Prepartum dietary energy intake affects metabolism and health during the periparturient period in primiparous and multiparous Holstein cows 1

N. A. Janovick, Y. R. Boisclair, J. K. Drackley

Research output: Contribution to journalArticlepeer-review

Abstract

An experiment was conducted to determine the effect of prepartum plane of energy intake on metabolic profiles related to lipid metabolism and health in blood and liver. Primiparous (n=24) and multiparous (n=23) Holsteins were randomly assigned by expected date of parturition to 1 of 3 prepartum energy intakes. A high energy diet [1.62 Mcal of net energy for lactation (NE L)/kg; 15% crude protein] was fed for either ad libitum intake or restricted intake to supply 150% (OVR) or 80% (RES) of energy requirements for dry cows in late gestation. To limit energy intake to 100% of National Research Council requirements at ad libitum intake, chopped wheat straw was included as 31.8% of dry matter for a control diet (CON; 1.21 Mcal of NE L/kg of dry matter; 14.2% crude protein). Regardless of parity group, OVR cows had greater concentrations of glucose, insulin, and leptin in blood prepartum compared with either CON or RES cows; however, dietary effects did not carry over to the postpartum period. Prepartum nonesterified fatty acids (NEFA) were lower in OVR cows compared with either CON or RES cows. Postpartum, however, OVR cows had evidence of greater mobilization of triacylglycerol (TAG) from adipose tissue as NEFA were higher than in CON or RES cows, especially within the first 10 d postpartum. Prepartum β-hydroxybutyrate (BHBA) was not affected by diet before parturition; however, within the first 10 d postpartum, OVR cows had greater BHBA than CON or RES cows. Prepartum diet did not affect liver composition prepartum; however, OVR cows had greater total lipid and TAG concentrations and lower glycogen postpartum than CON or RES cows. Frequency of ketosis and displaced abomasum was greater for OVR cows compared with CON or RES cows postpartum. Controlling or restricting prepartum energy intake yielded metabolic results that were strikingly similar both prepartum and postpartum, independent of parity group. The use of a bulky diet controlled prepartum energy intake in multiparous and primiparous cows, improved metabolic status postpartum, and reduced the incidence of health problems. When metabolic profiles are considered collectively, cows overfed energy prepartum exhibited an " overnutrition syndrome" with characteristics of clinical symptoms displayed by diabetic or obese nonruminant subjects. This syndrome likely contributed to metabolic dysfunction postpartum.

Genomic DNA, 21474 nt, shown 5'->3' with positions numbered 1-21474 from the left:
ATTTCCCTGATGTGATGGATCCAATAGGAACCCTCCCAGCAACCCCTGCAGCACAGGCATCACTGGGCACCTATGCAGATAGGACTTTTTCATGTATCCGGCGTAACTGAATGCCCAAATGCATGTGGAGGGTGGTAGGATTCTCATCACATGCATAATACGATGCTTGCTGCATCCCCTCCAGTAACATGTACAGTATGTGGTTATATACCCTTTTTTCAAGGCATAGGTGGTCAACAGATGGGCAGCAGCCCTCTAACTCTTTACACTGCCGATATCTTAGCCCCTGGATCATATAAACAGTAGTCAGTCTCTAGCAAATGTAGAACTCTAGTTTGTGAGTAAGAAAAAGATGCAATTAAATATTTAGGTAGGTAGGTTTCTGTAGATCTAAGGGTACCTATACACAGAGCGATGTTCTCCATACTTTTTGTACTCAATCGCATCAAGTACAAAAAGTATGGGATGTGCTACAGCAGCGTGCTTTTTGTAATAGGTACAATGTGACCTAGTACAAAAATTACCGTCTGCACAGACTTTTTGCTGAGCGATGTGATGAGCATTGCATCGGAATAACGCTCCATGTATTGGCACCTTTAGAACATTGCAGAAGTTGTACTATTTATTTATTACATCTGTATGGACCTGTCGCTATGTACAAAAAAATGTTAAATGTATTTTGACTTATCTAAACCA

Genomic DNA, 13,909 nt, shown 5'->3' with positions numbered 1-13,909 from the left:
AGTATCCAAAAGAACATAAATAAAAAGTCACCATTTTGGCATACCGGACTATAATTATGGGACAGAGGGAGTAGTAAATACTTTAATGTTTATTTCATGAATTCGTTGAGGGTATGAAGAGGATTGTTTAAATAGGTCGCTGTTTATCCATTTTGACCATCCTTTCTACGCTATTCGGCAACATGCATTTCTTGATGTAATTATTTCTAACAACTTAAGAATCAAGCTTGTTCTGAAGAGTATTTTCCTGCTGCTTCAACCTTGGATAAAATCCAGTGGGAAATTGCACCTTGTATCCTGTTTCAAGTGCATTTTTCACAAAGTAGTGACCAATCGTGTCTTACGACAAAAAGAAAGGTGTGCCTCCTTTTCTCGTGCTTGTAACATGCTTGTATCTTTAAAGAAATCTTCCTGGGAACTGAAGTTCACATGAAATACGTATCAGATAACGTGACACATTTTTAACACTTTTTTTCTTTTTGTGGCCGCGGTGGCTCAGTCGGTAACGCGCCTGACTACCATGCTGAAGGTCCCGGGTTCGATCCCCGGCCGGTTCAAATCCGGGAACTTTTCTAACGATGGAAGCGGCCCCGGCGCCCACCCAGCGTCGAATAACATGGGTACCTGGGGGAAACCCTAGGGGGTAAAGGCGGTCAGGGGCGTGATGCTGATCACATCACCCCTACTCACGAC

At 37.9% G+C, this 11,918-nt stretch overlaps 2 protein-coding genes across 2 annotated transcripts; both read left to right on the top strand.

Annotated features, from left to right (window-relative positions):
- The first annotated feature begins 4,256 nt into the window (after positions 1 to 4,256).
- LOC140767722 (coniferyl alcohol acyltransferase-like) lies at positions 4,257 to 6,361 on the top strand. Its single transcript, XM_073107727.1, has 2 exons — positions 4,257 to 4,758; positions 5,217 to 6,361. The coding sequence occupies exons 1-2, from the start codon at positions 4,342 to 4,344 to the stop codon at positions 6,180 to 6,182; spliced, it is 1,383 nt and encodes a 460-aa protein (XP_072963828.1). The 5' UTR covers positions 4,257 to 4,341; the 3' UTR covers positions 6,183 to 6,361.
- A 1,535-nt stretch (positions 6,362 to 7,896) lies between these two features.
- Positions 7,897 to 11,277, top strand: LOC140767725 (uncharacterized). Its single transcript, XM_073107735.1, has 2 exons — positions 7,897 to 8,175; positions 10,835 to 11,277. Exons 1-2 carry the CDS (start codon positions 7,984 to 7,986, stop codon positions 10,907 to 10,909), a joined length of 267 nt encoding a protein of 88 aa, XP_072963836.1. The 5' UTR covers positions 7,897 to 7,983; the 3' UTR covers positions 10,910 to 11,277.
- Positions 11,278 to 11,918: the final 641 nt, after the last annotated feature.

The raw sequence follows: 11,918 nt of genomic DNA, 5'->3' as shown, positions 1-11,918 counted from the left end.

Original languageEnglish (US)
Pages (from-to)1385-1400
Number of pages16
JournalJournal of Dairy Science
Volume94
Issue number3
DOIs
StatePublished - Mar 2011

Keywords

  • Energy intake
  • Fatty liver
  • Lipid metabolism
  • Periparturient cow

ASJC Scopus subject areas

  • Food Science
  • Animal Science and Zoology
  • Genetics

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